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There has to be a thread started sometime...I just saw the midnight showing, and it was AMAZING in almost every sense of the word. It will be the first movie I will pay to go see again in theaters.

Heath gives the performance of an acting giant.

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Well it's finally here.

I've been waiting three years for this particular film.

Not only that -- I've been waiting my whole life for a Batman movie to live up to it's potential.

And this isn't it.

I just got back from the midnight showing. I can't understand it. I don't understand what Nolan was thinking. There were so many good elements strewn around on screen. Ledger's performance. The White Knight and the Dark Knight. Corruption. Redemption. Principles. A first rate cast. And CONFLICT.

All of the ingredients of a masterpiece were there. Somewhere, buried underneath all of the incompetence piled on top of it, there was the basic foundation of a great movie.

This is what killed it:

- Hyper-kinetic pace

- Overstuffed-plot

- Rushed, wordy dialogue

- No atmosphere

The editing of this movie was abominable. But it wasn't the editor's fault. It was Nolan's. The entire movie was cut in the camera. Little fragments that in the end could be pieced together only one way. It was an amateurish mistake - if it was a mistake. It might have been bad taste. Whichever it was it had it's predictable effect.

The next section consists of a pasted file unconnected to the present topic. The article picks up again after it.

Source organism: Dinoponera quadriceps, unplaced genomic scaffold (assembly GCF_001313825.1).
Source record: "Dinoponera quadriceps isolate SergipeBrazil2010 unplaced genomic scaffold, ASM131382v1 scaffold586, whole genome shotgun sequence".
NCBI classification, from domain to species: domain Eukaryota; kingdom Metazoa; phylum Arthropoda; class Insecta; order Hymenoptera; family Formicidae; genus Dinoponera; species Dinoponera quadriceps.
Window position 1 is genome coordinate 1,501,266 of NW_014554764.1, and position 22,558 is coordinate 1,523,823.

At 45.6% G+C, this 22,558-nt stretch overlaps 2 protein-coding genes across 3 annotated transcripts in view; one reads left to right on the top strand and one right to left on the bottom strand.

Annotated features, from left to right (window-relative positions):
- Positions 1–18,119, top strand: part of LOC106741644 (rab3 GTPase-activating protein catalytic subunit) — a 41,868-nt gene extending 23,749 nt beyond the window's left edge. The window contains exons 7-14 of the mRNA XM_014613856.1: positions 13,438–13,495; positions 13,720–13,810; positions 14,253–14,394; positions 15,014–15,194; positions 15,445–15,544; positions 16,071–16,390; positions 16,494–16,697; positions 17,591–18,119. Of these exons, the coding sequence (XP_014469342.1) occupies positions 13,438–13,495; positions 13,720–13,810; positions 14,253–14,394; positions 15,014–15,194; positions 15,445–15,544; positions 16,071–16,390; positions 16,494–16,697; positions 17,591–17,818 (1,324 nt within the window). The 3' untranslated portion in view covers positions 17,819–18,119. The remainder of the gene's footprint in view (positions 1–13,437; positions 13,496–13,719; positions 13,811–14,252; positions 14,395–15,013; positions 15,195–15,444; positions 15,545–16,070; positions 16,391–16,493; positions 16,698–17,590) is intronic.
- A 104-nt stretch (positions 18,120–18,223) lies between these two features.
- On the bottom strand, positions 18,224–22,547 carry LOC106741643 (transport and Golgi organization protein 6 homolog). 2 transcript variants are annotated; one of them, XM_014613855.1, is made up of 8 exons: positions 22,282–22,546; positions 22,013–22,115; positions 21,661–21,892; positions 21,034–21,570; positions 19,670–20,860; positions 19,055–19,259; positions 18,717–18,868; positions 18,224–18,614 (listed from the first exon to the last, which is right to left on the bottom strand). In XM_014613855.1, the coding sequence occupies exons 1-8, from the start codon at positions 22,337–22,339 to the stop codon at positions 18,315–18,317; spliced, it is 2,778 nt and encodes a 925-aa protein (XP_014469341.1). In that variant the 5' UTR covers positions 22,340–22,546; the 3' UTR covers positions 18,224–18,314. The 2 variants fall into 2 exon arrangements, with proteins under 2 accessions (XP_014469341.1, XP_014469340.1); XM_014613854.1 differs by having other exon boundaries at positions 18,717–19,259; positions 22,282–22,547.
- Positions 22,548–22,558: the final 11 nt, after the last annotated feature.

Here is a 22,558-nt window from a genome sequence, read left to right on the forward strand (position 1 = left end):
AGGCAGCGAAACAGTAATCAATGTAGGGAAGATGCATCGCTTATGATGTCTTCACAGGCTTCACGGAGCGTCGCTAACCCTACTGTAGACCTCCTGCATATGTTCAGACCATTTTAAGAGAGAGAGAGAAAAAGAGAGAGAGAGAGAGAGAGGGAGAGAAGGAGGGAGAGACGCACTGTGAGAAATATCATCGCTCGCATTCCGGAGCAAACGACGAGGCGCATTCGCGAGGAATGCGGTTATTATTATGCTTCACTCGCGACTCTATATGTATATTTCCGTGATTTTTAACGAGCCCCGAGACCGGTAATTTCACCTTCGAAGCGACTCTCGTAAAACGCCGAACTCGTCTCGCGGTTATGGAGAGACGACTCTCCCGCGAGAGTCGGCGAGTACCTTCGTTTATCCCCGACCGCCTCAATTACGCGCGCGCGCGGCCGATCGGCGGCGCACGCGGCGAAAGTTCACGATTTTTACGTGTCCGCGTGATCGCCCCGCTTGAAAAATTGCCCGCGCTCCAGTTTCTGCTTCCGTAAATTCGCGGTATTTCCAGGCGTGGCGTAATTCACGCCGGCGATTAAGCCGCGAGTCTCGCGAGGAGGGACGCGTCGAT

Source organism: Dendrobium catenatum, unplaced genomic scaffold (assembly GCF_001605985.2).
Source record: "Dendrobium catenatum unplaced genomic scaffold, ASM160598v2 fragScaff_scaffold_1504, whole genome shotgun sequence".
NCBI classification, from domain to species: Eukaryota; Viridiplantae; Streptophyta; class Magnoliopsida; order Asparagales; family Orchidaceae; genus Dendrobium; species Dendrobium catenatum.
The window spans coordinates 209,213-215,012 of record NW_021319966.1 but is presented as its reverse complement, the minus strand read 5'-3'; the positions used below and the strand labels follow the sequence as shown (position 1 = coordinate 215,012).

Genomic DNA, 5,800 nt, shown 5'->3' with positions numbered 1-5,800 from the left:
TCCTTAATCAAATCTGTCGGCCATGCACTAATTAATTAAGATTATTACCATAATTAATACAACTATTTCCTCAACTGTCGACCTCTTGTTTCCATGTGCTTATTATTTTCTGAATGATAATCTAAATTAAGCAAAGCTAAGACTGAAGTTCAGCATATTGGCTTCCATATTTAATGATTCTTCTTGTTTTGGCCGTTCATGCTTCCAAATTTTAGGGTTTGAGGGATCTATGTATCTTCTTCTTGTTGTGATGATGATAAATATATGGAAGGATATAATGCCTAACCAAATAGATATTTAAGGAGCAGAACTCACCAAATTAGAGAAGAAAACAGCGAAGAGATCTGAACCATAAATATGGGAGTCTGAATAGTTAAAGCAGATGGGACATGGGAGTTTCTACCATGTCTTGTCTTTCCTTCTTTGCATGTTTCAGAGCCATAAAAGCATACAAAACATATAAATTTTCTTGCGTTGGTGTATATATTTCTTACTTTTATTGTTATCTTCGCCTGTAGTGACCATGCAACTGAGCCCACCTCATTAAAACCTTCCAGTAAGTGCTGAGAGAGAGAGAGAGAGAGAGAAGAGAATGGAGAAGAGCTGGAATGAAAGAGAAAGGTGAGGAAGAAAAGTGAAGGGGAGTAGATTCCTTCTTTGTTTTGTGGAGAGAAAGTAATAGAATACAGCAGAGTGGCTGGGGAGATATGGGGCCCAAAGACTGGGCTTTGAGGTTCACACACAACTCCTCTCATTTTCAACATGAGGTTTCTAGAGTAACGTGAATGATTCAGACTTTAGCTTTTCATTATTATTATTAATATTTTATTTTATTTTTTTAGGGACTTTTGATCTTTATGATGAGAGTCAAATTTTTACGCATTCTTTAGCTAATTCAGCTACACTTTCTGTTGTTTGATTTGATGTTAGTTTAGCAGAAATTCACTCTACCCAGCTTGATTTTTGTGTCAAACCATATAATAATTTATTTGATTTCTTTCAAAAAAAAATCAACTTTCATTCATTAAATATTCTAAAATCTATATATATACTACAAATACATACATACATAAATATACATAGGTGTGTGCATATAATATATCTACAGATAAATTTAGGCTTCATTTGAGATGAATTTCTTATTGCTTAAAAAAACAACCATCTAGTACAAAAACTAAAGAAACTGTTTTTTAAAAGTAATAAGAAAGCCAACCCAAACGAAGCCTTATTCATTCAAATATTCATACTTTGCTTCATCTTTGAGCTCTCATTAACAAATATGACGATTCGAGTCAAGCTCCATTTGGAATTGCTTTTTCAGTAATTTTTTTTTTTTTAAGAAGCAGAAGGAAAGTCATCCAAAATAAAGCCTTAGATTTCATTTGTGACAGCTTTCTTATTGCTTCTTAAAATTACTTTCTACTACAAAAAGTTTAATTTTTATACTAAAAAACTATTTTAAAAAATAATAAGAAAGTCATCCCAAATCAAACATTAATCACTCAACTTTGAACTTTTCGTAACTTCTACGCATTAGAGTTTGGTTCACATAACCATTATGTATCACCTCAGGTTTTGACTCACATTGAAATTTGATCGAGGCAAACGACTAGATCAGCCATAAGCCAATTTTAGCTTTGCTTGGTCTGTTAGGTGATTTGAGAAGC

The effect was threefold.

First it killed any atmosphere the movie might have had. Batman invites atmosphere. He is a mysterious creature, born of the shadows, stalking an urban jungle of neon towers and inky black back alleys. When you don't hold a shot longer than ten seconds, you cannot establish the mood of such fertile surroundings.

Second, it kills dialogue. There was some well written dialogue -- that was barely understandable. The actors had no time to let the words sink into their own minds or the audience's, making it feel unnatural. Too much, too quick.

Third -- it kills plot and suspense. This is really the result of both the cutting and writing. The screenplay had enough material squeezed in for two or three movies. Instead of spending the time to flesh those ideas out, they cut down motivation and depth, leaving ideas unexplored and as a side effect, characterization paper thin. Events happened off screen that should have been shown. Events were implied but not confirmed. Suspense - the feeling of anticipation built on careful delivery of plot and exposition was destroyed by bad dramatization.

In terms of content, Nolan broke a promise. He said that The Dark Knight would show more of Batman's detective abilities - a major cornerstone of the character. It wasn't there.

Overall, I was disappointed. It's predecessor, Batman Begins had it's problems, but was head and shoulders over this. I regretfully, cannot recommend.

Edited by Myself
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Well, despite Captain Nitpicky up here, I can give it a recommendation. It was a good movie, I would of done things a little differently, but that's irrelevent.

9/10.

I'd also be cautious about taking kids to this one, it's kind of scary.

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This film is so confused about its premises, even I walked out quite puzzled. Philosophically, it is a mish-mash. It's a great film if you want edge-of-your-seat excitement, but don't expect to find a hero that knows why he's doing what he's doing... or even a hero that knows if what he's doing is good or not... or a screenplay writer that knows what moral message(s) he's trying to convey... etc